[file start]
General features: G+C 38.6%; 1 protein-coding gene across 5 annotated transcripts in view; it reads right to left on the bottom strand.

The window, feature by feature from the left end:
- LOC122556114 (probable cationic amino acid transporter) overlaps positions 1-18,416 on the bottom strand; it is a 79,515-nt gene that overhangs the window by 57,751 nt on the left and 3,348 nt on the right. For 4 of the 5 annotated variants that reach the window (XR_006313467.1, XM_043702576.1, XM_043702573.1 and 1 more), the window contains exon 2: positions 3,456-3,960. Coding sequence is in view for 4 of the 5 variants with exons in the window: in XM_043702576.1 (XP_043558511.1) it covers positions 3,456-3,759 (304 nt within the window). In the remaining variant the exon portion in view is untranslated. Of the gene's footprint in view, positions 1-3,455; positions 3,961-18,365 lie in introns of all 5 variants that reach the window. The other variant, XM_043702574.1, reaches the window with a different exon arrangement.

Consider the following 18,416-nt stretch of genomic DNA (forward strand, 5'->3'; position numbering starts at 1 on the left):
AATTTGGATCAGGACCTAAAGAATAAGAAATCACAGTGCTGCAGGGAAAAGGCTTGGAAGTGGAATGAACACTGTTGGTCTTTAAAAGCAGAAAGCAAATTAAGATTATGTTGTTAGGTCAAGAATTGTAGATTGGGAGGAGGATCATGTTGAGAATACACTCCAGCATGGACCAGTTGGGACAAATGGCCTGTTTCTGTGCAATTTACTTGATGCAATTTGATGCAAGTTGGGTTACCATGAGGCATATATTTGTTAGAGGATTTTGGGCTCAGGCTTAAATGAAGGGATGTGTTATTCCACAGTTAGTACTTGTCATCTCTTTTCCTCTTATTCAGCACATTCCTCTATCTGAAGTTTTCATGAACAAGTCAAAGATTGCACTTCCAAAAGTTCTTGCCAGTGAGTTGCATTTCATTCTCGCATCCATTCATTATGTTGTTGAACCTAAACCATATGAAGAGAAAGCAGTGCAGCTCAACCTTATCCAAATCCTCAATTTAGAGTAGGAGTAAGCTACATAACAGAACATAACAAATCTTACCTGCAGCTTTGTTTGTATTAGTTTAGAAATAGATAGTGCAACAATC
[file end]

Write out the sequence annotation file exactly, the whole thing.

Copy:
General features: G+C 38.6%; 1 protein-coding gene across 5 annotated transcripts in view; it reads right to left on the bottom strand.

The window, feature by feature from the left end:
- LOC122556114 (probable cationic amino acid transporter) overlaps positions 1-18,416 on the bottom strand; it is a 79,515-nt gene that overhangs the window by 57,751 nt on the left and 3,348 nt on the right. For 4 of the 5 annotated variants that reach the window (XR_006313467.1, XM_043702576.1, XM_043702573.1 and 1 more), the window contains exon 2: positions 3,456-3,960. Coding sequence is in view for 4 of the 5 variants with exons in the window: in XM_043702576.1 (XP_043558511.1) it covers positions 3,456-3,759 (304 nt within the window). In the remaining variant the exon portion in view is untranslated. Of the gene's footprint in view, positions 1-3,455; positions 3,961-18,365 lie in introns of all 5 variants that reach the window. The other variant, XM_043702574.1, reaches the window with a different exon arrangement.

Consider the following 18,416-nt stretch of genomic DNA (forward strand, 5'->3'; position numbering starts at 1 on the left):
AATTTGGATCAGGACCTAAAGAATAAGAAATCACAGTGCTGCAGGGAAAAGGCTTGGAAGTGGAATGAACACTGTTGGTCTTTAAAAGCAGAAAGCAAATTAAGATTATGTTGTTAGGTCAAGAATTGTAGATTGGGAGGAGGATCATGTTGAGAATACACTCCAGCATGGACCAGTTGGGACAAATGGCCTGTTTCTGTGCAATTTACTTGATGCAATTTGATGCAAGTTGGGTTACCATGAGGCATATATTTGTTAGAGGATTTTGGGCTCAGGCTTAAATGAAGGGATGTGTTATTCCACAGTTAGTACTTGTCATCTCTTTTCCTCTTATTCAGCACATTCCTCTATCTGAAGTTTTCATGAACAAGTCAAAGATTGCACTTCCAAAAGTTCTTGCCAGTGAGTTGCATTTCATTCTCGCATCCATTCATTATGTTGTTGAACCTAAACCATATGAAGAGAAAGCAGTGCAGCTCAACCTTATCCAAATCCTCAATTTAGAGTAGGAGTAAGCTACATAACAGAACATAACAAATCTTACCTGCAGCTTTGTTTGTATTAGTTTAGAAATAGATAGTGCAACAATC